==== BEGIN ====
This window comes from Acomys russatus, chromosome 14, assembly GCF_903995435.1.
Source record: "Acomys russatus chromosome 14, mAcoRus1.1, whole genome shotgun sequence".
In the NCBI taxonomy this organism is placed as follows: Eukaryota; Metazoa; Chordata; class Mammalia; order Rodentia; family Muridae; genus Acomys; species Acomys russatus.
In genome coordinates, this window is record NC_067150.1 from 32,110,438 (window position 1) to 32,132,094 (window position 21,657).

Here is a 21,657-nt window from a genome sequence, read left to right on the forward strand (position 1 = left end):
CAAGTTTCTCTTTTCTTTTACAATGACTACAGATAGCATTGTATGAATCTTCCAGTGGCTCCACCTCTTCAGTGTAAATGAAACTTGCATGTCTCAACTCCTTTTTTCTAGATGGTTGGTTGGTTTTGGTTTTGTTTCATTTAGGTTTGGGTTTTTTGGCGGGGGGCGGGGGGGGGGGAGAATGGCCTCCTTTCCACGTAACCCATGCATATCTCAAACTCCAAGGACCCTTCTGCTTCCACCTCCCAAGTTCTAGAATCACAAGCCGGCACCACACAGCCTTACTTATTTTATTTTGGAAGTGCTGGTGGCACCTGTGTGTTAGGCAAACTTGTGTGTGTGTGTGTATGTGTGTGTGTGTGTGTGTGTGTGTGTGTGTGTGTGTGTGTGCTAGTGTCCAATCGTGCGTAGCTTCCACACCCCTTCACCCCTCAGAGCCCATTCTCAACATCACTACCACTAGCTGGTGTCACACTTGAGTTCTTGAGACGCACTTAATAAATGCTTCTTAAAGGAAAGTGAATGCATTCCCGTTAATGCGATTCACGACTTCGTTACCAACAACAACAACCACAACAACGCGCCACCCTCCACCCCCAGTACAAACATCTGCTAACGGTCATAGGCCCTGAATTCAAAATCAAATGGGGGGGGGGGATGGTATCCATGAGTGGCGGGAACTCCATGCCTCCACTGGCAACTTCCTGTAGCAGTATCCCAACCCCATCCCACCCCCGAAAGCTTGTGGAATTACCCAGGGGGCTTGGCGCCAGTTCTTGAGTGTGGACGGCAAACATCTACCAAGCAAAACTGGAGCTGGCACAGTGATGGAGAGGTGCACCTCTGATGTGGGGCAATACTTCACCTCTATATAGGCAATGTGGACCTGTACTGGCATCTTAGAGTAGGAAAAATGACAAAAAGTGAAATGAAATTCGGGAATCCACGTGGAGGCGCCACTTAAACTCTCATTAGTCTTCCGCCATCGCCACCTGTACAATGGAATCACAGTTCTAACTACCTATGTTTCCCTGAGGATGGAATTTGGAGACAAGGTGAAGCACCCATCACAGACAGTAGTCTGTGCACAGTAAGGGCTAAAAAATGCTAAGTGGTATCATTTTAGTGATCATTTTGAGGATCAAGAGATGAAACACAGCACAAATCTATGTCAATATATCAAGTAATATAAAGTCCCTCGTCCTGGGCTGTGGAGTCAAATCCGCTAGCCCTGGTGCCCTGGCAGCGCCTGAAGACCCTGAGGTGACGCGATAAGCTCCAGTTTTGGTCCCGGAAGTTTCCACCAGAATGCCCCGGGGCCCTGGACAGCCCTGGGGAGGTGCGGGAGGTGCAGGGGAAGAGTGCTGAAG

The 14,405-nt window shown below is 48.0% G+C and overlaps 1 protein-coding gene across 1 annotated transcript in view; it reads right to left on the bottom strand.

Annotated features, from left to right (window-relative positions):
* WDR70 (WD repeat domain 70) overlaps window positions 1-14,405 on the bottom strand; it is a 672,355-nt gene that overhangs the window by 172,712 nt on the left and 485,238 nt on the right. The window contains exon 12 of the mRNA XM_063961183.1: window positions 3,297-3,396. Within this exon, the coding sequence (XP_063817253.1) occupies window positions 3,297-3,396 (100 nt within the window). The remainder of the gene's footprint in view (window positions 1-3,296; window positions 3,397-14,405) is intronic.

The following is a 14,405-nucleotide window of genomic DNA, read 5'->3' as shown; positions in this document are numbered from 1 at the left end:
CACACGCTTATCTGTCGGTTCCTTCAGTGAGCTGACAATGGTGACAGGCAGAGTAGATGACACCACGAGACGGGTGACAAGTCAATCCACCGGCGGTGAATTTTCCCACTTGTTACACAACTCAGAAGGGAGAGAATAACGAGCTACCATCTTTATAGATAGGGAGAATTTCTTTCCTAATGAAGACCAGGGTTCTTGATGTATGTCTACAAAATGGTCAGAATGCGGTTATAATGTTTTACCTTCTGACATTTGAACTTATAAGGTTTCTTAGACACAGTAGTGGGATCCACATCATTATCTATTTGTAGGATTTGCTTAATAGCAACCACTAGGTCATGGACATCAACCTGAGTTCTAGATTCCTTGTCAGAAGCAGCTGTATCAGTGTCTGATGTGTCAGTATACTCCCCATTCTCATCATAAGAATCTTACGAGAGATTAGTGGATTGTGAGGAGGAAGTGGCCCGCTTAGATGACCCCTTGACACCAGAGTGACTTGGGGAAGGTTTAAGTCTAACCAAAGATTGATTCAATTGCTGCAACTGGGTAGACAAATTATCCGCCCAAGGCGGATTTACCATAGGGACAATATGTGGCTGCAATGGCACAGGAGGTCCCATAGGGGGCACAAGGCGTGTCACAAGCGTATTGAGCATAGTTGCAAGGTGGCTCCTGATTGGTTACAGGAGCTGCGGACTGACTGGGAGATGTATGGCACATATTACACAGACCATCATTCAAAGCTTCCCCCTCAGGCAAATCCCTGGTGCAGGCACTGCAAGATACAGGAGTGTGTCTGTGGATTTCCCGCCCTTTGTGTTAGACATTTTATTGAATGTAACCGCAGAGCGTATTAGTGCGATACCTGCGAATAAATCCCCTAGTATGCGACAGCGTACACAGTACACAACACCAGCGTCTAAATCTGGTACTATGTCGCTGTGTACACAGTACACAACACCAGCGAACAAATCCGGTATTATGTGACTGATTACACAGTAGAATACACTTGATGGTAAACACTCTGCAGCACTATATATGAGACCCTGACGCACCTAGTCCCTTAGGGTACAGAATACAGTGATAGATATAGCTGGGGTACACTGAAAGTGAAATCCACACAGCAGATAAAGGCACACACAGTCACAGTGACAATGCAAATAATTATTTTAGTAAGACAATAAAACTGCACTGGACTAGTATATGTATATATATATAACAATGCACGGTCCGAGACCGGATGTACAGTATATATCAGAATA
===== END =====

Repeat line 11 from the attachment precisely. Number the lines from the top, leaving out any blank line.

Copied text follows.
CACACGCTTATCTGTCGGTTCCTTCAGTGAGCTGACAATGGTGACAGGCAGAGTAGATGACACCACGAGACGGGTGACAAGTCAATCCACCGGCGGTGAATTTTCCCACTTGTTACACAACTCAGAAGGGAGAGAATAACGAGCTACCATCTTTATAGATAGGGAGAATTTCTTTCCTAATGAAGACCAGGGTTCTTGATGTATGTCTACAAAATGGTCAGAATGCGGTTATAATGTTTTACCTTCTGACATTTGAACTTATAAGGTTTCTTAGACACAGTAGTGGGATCCACATCATTATCTATTTGTAGGATTTGCTTAATAGCAACCACTAGGTCATGGACATCAACCTGAGTTCTAGATTCCTTGTCAGAAGCAGCTGTATCAGTGTCTGATGTGTCAGTATACTCCCCATTCTCATCATAAGAATCTTACGAGAGATTAGTGGATTGTGAGGAGGAAGTGGCCCGCTTAGATGACCCCTTGACACCAGAGTGACTTGGGGAAGGTTTAAGTCTAACCAAAGATTGATTCAATTGCTGCAACTGGGTAGACAAATTATCCGCCCAAGGCGGATTTACCATAGGGACAATATGTGGCTGCAATGGCACAGGAGGTCCCATAGGGGGCACAAGGCGTGTCACAAGCGTATTGAGCATAGTTGCAAGGTGGCTCCTGATTGGTTACAGGAGCTGCGGACTGACTGGGAGATGTATGGCACATATTACACAGACCATCATTCAAAGCTTCCCCCTCAGGCAAATCCCTGGTGCAGGCACTGCAAGATACAGGAGTGTGTCTGTGGATTTCCCGCCCTTTGTGTTAGACATTTTATTGAATGTAACCGCAGAGCGTATTAGTGCGATACCTGCGAATAAATCCCCTAGTATGCGACAGCGTACACAGTACACAACACCAGCGTCTAAATCTGGTACTATGTCGCTGTGTACACAGTACACAACACCAGCGAACAAATCCGGTATTATGTGACTGATTACACAGTAGAATACACTTGATGGTAAACACTCTGCAGCACTATATATGAGACCCTGACGCACCTAGTCCCTTAGGGTACAGAATACAGTGATAGATATAGCTGGGGTACACTGAAAGTGAAATCCACACAGCAGATAAAGGCACACACAGTCACAGTGACAATGCAAATAATTATTTTAGTAAGACAATAAAACTGCACTGGACTAGTATATGTATATATATATAACAATGCACGGTCCGAGACCGGATGTACAGTATATATCAGAATA